Another problem, unique for training-via-synthetic-inputs, is that this may cause overfitting to some artifacts of the scenario generation algorithm or the display engine. For instance, suppose we use this train-via-VE technique just to train the system on extreme and dangerous cases. If the display engine makes the sky too uniformly blue, the system could learn to be extra-careful only when the sky looks like that.
Finally, using the exact same VE for both training and verifying a system may carry some risks
Still, I think this is a pretty good direction, and the problems will eventually be solved. So I was happy to see a new article by some folks from the U of Michigan talking about a variant of this: They describe training a vehicle-detection ML-system (which maps from video inputs to vehicle-bounding-boxes) using synthetic inputs created by capturing scenes from runs of the Grand Theft Auto computer game.
This is not the full thing I want (e.g. it is not a reuse of a verification environment, they don’t seem to have the ability to control everything, and they explicitly ignore non-visual stuff). Nevertheless, the results seem pretty encouraging.
In general, I am fairly bullish on this idea (and hope to see more research directed at it). Here’s why:
- As the article says, this gives you a potentially-infinite, very diverse set of inputs to train on. In the context of vehicle detection (assuming a good VE) this would give you cars-in-snow, cars-in-India, cars-on-hilly-road, cars-in-all-directions and so on (and any combination of the above).
- You can create rare, potentially-dangerous situations, which may be completely absent from the non-synthetic training set. Note that it is probably a good idea to train your system on both non-synthetic and synthetic inputs.
- The stimulus-generation part of the VE will supply inputs for training. The checker part of the VE may supply “answers” (for supervised learning) or a reward signal (for Reinforcement Learning, see next chapter). The coverage part will help us track that we went through all needed scenarios and their parameters.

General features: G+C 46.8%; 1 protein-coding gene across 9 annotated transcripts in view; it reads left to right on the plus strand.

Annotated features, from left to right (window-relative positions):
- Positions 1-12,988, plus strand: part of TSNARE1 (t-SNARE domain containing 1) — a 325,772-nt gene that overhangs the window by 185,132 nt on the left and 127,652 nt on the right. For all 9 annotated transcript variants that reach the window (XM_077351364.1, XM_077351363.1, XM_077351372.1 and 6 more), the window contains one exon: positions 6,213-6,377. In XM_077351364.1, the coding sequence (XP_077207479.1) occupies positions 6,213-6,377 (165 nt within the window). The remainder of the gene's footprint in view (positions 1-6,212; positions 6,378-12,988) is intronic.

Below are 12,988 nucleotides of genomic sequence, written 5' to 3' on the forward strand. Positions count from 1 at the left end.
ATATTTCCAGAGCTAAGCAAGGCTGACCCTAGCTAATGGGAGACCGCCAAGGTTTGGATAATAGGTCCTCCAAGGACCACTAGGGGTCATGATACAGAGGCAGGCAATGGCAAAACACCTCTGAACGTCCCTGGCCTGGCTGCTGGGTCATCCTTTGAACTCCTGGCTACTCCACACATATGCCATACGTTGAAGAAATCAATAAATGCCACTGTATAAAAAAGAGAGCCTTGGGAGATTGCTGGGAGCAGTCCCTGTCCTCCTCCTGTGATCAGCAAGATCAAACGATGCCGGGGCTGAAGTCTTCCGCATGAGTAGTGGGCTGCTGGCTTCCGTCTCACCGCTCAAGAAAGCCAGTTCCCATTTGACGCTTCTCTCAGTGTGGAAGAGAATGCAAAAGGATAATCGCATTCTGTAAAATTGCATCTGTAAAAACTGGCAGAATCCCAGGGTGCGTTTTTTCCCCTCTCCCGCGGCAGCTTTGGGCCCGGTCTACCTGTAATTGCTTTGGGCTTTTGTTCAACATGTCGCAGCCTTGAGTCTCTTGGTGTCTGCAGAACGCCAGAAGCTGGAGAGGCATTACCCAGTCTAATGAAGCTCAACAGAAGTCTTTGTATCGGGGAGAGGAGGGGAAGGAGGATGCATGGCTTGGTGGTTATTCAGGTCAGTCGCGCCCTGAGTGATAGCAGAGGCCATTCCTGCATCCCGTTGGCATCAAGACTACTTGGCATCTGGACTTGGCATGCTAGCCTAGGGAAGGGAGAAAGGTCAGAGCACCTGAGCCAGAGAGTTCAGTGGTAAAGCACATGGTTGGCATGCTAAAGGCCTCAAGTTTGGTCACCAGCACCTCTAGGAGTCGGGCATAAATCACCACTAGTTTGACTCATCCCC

- As CDV-based VEs for autonomous systems improve (as I assume they must), VE-based-training capabilities will also automatically improve. For instance, when that thorny synthetic-multi-streams problem is eventually solved for verification, it can be used for training as well.
- In the meantime, one can carefully work around some of the problems. For instance, to solve the synthetic-multi-stream problem, one can use a mix of recording and synthetic inputs (as many are doing now), perhaps enhanced with the ability to choose and stitch together recorded segments in interesting ways.
- Note that the VE in question does not have to be directed specifically at an ML-component: It could be a full-AV VE, and yet you can still use it for training an ML component within the VE.
But perhaps the biggest plus of using VE-based-training is that it lets you impose some structure and modularity on an ML-based system which otherwise lacks those qualities.
For instance, there may be no way to separate out (in the ML-based system) the “weather aspect”, i.e. the handling of different weather conditions. But in the VE you absolutely can do that: have a “weather aspect” module, and as you do the training, methodically take all scenarios and add weather conditions to them, making sure the system gets trained on them all.
This goes for many other aspects, such as the “location aspect”: Suppose your ML-based AV should behave differently in different countries. With VE-based training, the team responsible for “driving in India” can modularize the India-related part of the training (driving on the left, much more chaotic traffic, …) into a separate, inspectable module of the VE. Then, they can make sure to do “enough training” with this aspect super-imposed on the “normal training scenarios”. This, of course, assumes your VE is good at aspect-merging.